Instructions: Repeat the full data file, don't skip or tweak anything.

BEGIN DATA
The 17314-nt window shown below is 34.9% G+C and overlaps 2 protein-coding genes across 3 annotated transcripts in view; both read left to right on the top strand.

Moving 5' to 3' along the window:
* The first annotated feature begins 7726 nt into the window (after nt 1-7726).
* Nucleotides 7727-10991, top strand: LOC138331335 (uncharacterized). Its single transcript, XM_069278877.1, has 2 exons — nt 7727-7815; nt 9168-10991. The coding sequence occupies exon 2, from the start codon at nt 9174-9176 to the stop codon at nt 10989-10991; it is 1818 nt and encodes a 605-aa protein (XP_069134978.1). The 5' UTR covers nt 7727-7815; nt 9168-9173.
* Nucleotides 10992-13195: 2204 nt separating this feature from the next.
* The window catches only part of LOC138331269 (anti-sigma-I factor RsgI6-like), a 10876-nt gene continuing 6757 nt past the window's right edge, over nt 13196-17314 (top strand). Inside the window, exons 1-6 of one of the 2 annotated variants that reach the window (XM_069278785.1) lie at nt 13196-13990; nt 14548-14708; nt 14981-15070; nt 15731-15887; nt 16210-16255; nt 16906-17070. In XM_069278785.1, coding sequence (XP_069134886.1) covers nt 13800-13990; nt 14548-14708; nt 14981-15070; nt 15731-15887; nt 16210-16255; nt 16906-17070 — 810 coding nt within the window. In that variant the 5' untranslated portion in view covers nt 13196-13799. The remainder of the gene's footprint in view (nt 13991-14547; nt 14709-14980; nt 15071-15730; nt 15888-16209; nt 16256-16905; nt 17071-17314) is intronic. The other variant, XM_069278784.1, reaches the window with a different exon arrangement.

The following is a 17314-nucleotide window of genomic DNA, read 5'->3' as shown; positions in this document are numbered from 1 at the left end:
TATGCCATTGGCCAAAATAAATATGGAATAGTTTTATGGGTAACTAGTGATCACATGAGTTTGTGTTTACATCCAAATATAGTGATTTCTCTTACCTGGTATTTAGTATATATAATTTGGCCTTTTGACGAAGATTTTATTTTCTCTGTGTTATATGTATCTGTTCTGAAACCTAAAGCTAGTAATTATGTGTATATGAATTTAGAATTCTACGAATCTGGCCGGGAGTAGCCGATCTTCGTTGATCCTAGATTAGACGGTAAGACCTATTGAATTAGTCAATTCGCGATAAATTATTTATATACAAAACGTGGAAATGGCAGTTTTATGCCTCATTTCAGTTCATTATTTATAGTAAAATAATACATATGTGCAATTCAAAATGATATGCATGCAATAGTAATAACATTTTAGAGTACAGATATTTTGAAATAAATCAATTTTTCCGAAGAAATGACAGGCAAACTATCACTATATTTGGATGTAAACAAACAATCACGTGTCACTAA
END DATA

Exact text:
The 17314-nt window shown below is 34.9% G+C and overlaps 2 protein-coding genes across 3 annotated transcripts in view; both read left to right on the top strand.

Moving 5' to 3' along the window:
* The first annotated feature begins 7726 nt into the window (after nt 1-7726).
* Nucleotides 7727-10991, top strand: LOC138331335 (uncharacterized). Its single transcript, XM_069278877.1, has 2 exons — nt 7727-7815; nt 9168-10991. The coding sequence occupies exon 2, from the start codon at nt 9174-9176 to the stop codon at nt 10989-10991; it is 1818 nt and encodes a 605-aa protein (XP_069134978.1). The 5' UTR covers nt 7727-7815; nt 9168-9173.
* Nucleotides 10992-13195: 2204 nt separating this feature from the next.
* The window catches only part of LOC138331269 (anti-sigma-I factor RsgI6-like), a 10876-nt gene continuing 6757 nt past the window's right edge, over nt 13196-17314 (top strand). Inside the window, exons 1-6 of one of the 2 annotated variants that reach the window (XM_069278785.1) lie at nt 13196-13990; nt 14548-14708; nt 14981-15070; nt 15731-15887; nt 16210-16255; nt 16906-17070. In XM_069278785.1, coding sequence (XP_069134886.1) covers nt 13800-13990; nt 14548-14708; nt 14981-15070; nt 15731-15887; nt 16210-16255; nt 16906-17070 — 810 coding nt within the window. In that variant the 5' untranslated portion in view covers nt 13196-13799. The remainder of the gene's footprint in view (nt 13991-14547; nt 14709-14980; nt 15071-15730; nt 15888-16209; nt 16256-16905; nt 17071-17314) is intronic. The other variant, XM_069278784.1, reaches the window with a different exon arrangement.

The following is a 17314-nucleotide window of genomic DNA, read 5'->3' as shown; positions in this document are numbered from 1 at the left end:
TATGCCATTGGCCAAAATAAATATGGAATAGTTTTATGGGTAACTAGTGATCACATGAGTTTGTGTTTACATCCAAATATAGTGATTTCTCTTACCTGGTATTTAGTATATATAATTTGGCCTTTTGACGAAGATTTTATTTTCTCTGTGTTATATGTATCTGTTCTGAAACCTAAAGCTAGTAATTATGTGTATATGAATTTAGAATTCTACGAATCTGGCCGGGAGTAGCCGATCTTCGTTGATCCTAGATTAGACGGTAAGACCTATTGAATTAGTCAATTCGCGATAAATTATTTATATACAAAACGTGGAAATGGCAGTTTTATGCCTCATTTCAGTTCATTATTTATAGTAAAATAATACATATGTGCAATTCAAAATGATATGCATGCAATAGTAATAACATTTTAGAGTACAGATATTTTGAAATAAATCAATTTTTCCGAAGAAATGACAGGCAAACTATCACTATATTTGGATGTAAACAAACAATCACGTGTCACTAA